Martian Water on the Brain
When: February 9, 2004 12AM PST
There is copious geological evidence for past water at or near
the Martian surface. However, the questions of when?, where?, how?, and
how much? remain debated and unanswered. I will talk about some of the
recent advances in understanding of water on Mars with particular
attention given to: (1) an early period of precipitation-fed surface
runoff, (2) Martian hematite, and (3) layered deposits and putative
paleolakes. Recent high-resolution data have shown drainage densities
from ancient river valleys across the Martian surface to be comparable to
those formed on Earth in precipitation-dominated environments. This,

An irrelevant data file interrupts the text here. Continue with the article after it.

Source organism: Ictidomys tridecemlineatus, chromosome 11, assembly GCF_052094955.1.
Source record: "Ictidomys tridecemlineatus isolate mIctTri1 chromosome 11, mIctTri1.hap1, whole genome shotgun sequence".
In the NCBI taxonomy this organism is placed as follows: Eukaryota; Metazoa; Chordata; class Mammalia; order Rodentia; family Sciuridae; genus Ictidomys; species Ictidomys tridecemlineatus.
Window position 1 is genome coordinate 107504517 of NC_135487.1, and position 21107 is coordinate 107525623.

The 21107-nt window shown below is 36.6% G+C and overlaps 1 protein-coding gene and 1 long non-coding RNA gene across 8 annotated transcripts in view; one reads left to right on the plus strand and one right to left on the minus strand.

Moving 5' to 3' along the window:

combined with other observations, makes an early period or periods of
precipitation very probable. Martian hematite was most likely formed in
the presence of water, possibly in a hydrothermal environment, subsequent
to the “wet” early period. Finally, thinly layered deposits will be
discussed and a water-free origin best explains many of these features.
These three topics will illustrate the complexities of understanding the
past water budget of Mars and its spatial and temporal distribution.
Preliminary results from the Mars Exploration Rovers will be examined in
the context of these themes.